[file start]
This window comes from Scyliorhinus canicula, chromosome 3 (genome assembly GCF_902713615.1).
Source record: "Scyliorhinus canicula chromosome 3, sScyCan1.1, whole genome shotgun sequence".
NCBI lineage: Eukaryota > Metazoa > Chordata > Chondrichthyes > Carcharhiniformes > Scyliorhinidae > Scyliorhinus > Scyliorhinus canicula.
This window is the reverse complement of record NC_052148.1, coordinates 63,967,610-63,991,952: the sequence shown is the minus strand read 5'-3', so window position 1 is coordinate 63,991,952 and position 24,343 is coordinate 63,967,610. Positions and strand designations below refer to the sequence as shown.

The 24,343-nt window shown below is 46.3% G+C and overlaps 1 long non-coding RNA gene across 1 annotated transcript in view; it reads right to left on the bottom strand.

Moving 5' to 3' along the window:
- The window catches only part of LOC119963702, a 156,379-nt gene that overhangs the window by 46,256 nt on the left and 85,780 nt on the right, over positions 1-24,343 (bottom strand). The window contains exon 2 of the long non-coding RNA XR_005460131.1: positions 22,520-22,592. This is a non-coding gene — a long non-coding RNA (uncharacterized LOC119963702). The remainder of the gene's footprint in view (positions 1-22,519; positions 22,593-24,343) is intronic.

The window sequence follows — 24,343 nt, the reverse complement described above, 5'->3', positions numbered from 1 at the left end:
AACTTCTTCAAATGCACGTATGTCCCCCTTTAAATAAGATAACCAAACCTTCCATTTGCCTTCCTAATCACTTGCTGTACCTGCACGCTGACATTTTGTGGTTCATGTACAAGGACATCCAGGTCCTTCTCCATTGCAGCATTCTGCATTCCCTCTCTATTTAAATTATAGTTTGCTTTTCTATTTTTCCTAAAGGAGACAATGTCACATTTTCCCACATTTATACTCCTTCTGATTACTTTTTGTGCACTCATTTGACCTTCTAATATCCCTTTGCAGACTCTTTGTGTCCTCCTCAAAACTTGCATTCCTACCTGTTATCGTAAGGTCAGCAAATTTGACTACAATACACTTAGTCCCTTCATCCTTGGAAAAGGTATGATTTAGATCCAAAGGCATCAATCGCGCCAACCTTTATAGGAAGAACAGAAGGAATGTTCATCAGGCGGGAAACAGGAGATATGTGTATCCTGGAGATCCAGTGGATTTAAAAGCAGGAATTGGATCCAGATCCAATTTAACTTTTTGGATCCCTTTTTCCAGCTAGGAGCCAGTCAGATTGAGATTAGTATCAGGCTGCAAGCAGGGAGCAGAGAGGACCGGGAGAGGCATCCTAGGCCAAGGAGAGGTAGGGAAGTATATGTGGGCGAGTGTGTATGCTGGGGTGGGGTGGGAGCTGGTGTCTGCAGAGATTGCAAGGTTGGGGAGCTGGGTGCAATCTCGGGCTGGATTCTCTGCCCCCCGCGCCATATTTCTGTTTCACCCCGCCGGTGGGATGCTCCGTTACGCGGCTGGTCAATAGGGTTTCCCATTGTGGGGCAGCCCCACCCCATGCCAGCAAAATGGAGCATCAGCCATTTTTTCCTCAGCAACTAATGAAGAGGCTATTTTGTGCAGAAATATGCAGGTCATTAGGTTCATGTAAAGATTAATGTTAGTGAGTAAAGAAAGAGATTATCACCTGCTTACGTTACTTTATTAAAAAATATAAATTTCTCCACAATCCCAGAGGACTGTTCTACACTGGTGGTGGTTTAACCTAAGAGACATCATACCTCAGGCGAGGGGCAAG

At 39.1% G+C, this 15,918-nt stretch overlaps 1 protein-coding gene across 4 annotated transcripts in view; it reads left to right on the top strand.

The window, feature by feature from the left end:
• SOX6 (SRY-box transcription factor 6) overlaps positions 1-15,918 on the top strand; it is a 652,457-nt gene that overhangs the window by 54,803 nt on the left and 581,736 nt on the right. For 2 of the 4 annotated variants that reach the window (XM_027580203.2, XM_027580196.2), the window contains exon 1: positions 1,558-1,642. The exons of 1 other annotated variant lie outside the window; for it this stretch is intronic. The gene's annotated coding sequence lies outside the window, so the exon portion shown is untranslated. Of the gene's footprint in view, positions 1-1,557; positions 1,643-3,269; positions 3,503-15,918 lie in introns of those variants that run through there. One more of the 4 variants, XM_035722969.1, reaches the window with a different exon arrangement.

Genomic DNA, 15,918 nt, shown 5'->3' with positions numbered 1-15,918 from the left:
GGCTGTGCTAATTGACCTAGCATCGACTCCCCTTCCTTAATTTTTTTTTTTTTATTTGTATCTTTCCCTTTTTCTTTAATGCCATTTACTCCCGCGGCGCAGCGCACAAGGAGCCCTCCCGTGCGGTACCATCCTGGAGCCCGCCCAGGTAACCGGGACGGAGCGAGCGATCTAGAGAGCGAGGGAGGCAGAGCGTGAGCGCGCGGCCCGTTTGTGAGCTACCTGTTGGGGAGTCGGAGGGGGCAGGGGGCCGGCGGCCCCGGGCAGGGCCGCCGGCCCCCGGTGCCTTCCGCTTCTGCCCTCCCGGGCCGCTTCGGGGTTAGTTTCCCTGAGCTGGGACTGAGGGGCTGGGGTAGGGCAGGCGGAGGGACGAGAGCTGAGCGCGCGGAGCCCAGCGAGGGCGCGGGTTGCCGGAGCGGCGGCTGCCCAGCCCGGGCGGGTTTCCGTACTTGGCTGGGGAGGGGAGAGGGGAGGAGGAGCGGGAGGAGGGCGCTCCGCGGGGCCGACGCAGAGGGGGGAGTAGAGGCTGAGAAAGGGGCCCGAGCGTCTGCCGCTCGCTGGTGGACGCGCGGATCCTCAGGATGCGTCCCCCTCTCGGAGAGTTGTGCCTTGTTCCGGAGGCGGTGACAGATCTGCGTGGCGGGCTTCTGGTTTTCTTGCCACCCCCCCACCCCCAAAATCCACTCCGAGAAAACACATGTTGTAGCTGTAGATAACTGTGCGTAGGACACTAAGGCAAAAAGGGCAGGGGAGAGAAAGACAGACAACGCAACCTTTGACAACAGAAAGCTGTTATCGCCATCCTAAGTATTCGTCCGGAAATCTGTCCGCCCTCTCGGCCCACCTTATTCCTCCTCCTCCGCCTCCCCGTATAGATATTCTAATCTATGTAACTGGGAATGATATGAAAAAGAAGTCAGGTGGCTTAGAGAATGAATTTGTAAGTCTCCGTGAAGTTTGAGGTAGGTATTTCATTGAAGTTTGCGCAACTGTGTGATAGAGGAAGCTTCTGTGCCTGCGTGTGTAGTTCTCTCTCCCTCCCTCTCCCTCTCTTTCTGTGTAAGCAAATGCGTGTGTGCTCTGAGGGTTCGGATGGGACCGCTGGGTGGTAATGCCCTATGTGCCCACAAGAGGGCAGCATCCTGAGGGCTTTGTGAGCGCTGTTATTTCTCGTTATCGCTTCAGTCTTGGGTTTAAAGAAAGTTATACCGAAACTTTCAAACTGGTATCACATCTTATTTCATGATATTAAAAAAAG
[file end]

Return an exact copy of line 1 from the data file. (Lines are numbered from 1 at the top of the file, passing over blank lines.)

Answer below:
This window comes from Scyliorhinus canicula, chromosome 3 (genome assembly GCF_902713615.1).